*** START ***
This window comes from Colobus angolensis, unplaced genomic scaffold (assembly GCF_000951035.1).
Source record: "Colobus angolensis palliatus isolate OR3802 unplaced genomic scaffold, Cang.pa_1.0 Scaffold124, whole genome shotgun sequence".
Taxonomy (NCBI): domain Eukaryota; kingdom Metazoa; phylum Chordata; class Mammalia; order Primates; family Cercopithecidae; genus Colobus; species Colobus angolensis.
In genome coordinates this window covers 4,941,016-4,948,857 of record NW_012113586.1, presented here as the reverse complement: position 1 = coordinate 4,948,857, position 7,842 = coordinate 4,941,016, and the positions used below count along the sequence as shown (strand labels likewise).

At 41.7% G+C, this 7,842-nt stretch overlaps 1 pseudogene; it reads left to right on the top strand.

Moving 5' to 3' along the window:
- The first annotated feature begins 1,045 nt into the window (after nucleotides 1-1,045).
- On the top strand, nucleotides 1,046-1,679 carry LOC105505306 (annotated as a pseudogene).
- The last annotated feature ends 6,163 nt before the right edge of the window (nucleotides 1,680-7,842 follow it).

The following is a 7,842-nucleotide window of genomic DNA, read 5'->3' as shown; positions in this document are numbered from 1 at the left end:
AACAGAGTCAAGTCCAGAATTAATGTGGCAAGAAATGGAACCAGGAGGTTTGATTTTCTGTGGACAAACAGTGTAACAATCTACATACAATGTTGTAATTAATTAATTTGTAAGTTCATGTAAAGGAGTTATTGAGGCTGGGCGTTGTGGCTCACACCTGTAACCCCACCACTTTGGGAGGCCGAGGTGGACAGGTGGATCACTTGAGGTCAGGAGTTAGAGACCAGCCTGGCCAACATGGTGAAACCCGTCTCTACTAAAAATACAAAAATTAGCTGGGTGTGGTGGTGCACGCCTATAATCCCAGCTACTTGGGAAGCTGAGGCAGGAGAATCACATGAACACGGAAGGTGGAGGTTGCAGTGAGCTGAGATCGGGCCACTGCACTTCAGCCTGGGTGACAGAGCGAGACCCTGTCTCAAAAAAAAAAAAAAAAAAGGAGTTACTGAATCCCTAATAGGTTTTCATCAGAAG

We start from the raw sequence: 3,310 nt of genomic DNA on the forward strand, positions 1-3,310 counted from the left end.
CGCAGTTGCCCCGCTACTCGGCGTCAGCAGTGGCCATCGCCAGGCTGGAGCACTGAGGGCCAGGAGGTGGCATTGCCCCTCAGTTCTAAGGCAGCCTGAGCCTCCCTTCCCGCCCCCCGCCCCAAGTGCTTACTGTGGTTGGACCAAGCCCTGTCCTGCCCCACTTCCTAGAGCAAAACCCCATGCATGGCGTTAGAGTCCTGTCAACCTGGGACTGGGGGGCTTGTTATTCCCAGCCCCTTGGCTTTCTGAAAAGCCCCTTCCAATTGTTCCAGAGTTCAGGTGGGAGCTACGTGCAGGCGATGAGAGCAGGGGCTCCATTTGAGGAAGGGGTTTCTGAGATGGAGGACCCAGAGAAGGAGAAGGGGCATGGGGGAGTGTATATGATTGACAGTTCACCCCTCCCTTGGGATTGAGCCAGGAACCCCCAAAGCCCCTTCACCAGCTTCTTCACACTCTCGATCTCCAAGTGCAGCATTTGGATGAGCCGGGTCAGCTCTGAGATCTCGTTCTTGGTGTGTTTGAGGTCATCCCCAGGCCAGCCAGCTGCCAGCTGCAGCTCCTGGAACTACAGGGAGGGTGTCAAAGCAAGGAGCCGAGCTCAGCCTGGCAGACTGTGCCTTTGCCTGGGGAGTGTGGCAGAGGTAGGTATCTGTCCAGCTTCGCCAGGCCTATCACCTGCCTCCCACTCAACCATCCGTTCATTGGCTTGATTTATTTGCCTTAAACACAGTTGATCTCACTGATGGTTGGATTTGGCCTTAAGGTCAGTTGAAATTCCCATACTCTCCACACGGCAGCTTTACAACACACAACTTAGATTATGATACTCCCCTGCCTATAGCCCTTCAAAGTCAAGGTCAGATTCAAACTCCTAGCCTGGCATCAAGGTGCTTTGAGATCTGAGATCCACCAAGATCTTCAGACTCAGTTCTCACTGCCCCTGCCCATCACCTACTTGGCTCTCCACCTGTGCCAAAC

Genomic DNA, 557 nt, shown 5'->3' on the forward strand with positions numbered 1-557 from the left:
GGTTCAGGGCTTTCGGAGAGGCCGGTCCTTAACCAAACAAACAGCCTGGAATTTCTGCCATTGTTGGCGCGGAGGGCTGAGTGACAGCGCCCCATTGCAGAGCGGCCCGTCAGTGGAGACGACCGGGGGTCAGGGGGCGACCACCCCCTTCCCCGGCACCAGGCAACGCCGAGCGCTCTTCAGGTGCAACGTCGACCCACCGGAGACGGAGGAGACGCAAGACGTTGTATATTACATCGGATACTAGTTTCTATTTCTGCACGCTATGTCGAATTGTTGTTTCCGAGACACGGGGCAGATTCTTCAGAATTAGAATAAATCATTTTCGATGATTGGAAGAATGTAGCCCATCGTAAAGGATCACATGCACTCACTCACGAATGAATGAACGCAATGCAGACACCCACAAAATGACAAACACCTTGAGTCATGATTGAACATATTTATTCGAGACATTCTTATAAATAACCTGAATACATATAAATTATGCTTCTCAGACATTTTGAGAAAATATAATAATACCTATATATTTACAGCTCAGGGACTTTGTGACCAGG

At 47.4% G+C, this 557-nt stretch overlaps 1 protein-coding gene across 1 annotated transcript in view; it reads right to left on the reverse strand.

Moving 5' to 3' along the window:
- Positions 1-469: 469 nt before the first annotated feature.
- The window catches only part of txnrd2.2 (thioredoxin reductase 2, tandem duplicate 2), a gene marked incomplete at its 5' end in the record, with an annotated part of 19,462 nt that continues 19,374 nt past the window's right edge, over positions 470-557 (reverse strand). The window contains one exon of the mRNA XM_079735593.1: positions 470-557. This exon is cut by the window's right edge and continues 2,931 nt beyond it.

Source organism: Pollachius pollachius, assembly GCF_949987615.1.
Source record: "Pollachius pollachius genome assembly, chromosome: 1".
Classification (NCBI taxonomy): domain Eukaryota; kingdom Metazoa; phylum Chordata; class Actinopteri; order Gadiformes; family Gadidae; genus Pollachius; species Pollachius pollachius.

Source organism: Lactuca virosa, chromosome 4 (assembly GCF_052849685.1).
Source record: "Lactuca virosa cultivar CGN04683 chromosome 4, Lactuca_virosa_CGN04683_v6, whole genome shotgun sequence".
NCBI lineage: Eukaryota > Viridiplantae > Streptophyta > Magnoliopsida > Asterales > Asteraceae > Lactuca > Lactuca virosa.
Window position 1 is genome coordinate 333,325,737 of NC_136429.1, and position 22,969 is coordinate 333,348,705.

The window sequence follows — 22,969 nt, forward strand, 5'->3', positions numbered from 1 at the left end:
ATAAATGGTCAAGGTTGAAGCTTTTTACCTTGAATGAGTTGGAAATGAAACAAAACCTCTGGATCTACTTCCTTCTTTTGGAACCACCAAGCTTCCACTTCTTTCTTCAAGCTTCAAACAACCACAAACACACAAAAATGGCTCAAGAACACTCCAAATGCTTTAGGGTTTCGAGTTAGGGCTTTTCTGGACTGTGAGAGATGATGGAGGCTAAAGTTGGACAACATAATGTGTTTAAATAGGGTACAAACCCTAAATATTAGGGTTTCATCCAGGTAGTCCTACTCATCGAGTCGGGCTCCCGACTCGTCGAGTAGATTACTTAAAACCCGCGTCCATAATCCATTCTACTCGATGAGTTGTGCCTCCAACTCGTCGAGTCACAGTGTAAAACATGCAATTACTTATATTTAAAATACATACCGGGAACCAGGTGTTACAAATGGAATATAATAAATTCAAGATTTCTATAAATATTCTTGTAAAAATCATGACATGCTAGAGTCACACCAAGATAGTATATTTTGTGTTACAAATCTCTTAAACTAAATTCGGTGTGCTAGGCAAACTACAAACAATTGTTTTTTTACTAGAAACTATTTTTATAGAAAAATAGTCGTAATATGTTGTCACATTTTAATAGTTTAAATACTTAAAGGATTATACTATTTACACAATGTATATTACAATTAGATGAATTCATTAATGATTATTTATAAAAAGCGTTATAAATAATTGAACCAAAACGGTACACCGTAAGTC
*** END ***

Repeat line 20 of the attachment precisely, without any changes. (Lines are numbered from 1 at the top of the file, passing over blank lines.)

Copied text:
Source organism: Pollachius pollachius, assembly GCF_949987615.1.